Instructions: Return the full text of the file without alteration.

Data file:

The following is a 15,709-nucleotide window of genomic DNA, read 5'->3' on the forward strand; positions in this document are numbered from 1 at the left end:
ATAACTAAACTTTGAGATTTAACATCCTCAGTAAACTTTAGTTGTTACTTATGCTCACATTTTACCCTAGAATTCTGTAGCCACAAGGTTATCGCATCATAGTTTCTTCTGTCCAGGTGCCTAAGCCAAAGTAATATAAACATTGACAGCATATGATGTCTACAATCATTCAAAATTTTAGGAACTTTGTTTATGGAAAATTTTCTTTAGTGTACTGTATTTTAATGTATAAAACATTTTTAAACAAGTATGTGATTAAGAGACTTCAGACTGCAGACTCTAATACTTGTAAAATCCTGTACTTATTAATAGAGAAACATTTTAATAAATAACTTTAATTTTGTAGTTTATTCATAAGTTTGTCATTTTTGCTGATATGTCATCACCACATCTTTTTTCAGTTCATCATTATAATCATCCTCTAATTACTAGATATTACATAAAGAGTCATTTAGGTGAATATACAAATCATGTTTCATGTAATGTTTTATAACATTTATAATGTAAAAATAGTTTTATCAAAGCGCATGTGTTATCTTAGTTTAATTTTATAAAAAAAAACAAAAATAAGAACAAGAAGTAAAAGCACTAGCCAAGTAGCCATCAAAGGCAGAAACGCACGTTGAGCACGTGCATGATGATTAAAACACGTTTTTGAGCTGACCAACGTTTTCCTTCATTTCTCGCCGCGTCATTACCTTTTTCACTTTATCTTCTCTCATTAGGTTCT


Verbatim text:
The following is a 15,709-nucleotide window of genomic DNA, read 5'->3' on the forward strand; positions in this document are numbered from 1 at the left end:
ATAACTAAACTTTGAGATTTAACATCCTCAGTAAACTTTAGTTGTTACTTATGCTCACATTTTACCCTAGAATTCTGTAGCCACAAGGTTATCGCATCATAGTTTCTTCTGTCCAGGTGCCTAAGCCAAAGTAATATAAACATTGACAGCATATGATGTCTACAATCATTCAAAATTTTAGGAACTTTGTTTATGGAAAATTTTCTTTAGTGTACTGTATTTTAATGTATAAAACATTTTTAAACAAGTATGTGATTAAGAGACTTCAGACTGCAGACTCTAATACTTGTAAAATCCTGTACTTATTAATAGAGAAACATTTTAATAAATAACTTTAATTTTGTAGTTTATTCATAAGTTTGTCATTTTTGCTGATATGTCATCACCACATCTTTTTTCAGTTCATCATTATAATCATCCTCTAATTACTAGATATTACATAAAGAGTCATTTAGGTGAATATACAAATCATGTTTCATGTAATGTTTTATAACATTTATAATGTAAAAATAGTTTTATCAAAGCGCATGTGTTATCTTAGTTTAATTTTATAAAAAAAAACAAAAATAAGAACAAGAAGTAAAAGCACTAGCCAAGTAGCCATCAAAGGCAGAAACGCACGTTGAGCACGTGCATGATGATTAAAACACGTTTTTGAGCTGACCAACGTTTTCCTTCATTTCTCGCCGCGTCATTACCTTTTTCACTTTATCTTCTCTCATTAGGTTCT